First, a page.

Shayn Smulyan – 2020 January 13
It’s been a year since Metadata Manager was first launched in Beta. We’ve received a lot of helpful feedback from many Crossref members who made the switch from Web Deposit Form to Metadata Manager for their journal article registrations.
The most common use for Metadata Manager is to register new DOIs for newly published articles. For the most part, this is a one-time process. You enter the metadata, register your DOI, and success!
Isaac Farley, technical support manager, and Jon Stark, software developer, provide a glimpse into the history and current state of our popular monthly resolution reports. They invite you, our members, to help us understand how you use these reports. This will help us determine the best next steps for further improvement of these reports, and particularly what we do and don’t filter out of them.
Patricia Feeney – 2019 December 04
Patricia Feeney – 2019 September 13
Patricia Feeney – 2019 August 21
This month we have officially released a new version of our input metadata schema. As well as walking through the latest additions, I’ll also describe here how we’re starting to develop a new streamlined and open approach to schema development, using GitLab and some of the ideas under discussion going forward.
Kirsty Meddings – 2019 May 13
You can’t go far on this blog without reading about the importance of registering rich metadata. Over the past year we’ve been encouraging all of our members to review the metadata they are sending us and find out which gaps need filling by looking at their Participation Report.
The metadata elements that are tracked in Participation Reports are mostly beyond the standard bibliographic information that is used to identify a work. They are important because they provide context: they tell the reader how the research was funded, what license it’s published under, and more about its authors via links to their ORCID profiles. And while this metadata is all available through our APIs, we also display much of it to readers through our Crossmark service.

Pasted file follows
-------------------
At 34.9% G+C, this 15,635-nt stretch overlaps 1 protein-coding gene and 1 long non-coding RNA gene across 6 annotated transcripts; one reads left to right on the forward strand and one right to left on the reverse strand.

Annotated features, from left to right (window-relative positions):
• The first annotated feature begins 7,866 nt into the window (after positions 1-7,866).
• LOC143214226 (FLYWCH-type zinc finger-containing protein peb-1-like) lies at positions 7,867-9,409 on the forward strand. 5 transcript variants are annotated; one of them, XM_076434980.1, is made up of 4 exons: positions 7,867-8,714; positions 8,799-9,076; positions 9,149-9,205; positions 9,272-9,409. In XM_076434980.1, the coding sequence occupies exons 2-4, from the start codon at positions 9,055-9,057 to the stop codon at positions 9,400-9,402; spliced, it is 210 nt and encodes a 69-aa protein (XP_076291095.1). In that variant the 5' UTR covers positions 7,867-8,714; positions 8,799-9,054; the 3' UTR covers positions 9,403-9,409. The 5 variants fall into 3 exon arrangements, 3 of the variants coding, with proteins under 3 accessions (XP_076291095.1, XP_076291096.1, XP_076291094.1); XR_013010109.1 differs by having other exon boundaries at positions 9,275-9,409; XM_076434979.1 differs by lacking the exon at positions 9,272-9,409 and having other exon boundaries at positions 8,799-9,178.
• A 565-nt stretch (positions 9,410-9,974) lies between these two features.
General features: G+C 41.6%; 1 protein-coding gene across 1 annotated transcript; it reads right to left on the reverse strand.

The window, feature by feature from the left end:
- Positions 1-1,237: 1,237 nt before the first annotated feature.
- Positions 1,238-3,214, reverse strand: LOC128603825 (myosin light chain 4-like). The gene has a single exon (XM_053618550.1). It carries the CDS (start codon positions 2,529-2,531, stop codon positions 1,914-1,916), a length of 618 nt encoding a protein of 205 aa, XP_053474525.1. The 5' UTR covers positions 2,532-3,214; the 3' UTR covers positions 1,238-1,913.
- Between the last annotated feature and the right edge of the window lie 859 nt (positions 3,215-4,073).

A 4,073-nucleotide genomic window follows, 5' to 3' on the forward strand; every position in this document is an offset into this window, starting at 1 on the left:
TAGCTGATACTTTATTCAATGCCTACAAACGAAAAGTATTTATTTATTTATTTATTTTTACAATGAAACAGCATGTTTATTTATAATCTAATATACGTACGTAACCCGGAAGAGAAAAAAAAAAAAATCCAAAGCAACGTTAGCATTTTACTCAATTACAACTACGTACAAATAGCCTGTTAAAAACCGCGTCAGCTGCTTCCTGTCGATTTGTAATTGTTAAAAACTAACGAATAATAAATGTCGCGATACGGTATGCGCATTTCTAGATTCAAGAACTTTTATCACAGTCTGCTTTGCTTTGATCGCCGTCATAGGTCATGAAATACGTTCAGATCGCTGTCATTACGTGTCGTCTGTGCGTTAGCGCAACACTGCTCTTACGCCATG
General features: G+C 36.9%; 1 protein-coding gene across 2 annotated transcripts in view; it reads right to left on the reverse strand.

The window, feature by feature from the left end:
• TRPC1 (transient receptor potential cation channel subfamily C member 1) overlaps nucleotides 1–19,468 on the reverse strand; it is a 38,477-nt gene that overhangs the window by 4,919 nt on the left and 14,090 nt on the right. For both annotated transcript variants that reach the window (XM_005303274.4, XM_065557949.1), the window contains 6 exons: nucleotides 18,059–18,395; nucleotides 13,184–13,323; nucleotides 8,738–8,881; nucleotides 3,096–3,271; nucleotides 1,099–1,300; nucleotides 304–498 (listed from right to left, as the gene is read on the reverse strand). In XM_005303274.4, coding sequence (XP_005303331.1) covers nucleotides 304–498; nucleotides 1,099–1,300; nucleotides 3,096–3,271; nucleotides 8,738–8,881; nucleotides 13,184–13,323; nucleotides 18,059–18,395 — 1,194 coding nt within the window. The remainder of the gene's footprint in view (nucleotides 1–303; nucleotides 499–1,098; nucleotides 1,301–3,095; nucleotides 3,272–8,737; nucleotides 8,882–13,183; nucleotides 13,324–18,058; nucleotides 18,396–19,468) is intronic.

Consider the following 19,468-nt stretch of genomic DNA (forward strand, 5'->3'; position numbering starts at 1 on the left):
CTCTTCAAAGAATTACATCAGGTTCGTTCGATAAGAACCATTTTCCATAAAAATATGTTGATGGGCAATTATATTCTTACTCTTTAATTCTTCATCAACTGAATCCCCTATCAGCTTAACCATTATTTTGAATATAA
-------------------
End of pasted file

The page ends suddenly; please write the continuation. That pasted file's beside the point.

Isaac Farley – 2019 April 30
The Simple Text Query form (STQ) allows users to retrieve existing DOIs for journal articles, books, and chapters by cutting and pasting a reference or reference list into a simple query box. For years the service has been heavily used by students, editors, researchers, and publishers eager to match and link references.
We had changes to the service planned for the first half of this year - an upgraded reference matching algorithm, a more modern interface, etc. In the spirit of openness and transparency, part of our project plan was to communicate these pending changes to STQ users well in advance of our 30 April completion date. What would users think? Could they help us improve upon our plans?
Isaac Farley – 2019 April 10
Whenever we send out our quarterly deposit invoices, we receive queries from members who have registered a lot of backlist content, but have been charged at the current year’s rate. As the invoices for the first quarter of 2019 have recently hit your inboxes, I thought I’d provide a timely reminder about this in case you spot this problem on your invoice.
Isaac Farley – 2019 February 25
In January, I wrote about how we’ve simplified the journal title transfer process using our new Metadata Manager tool. For those disposing publishers looking for an easy, do-it-yourself option for transferring ownership of your journal, I suggest you review that blog post. But, whether you choose to process the transfer yourself via Metadata Manager or need some help from Paul, Shayn, or myself, there’s more to a transfer than just the click of a transfer button or the submission of an email to email@example.com, as I’m sure those of you who have been through a title transfer can attest.
Isaac Farley – 2019 January 24
Hello. Isaac here again to talk about what you can tell just by looking at the prefix of a DOI. Also, as we get a lot of title transfers at this time of year, I thought I’d clarify the difference between a title transfer and a prefix transfer, and the impact of each.
2020 January 14
2020 January 13
2019 December 17
2019 December 11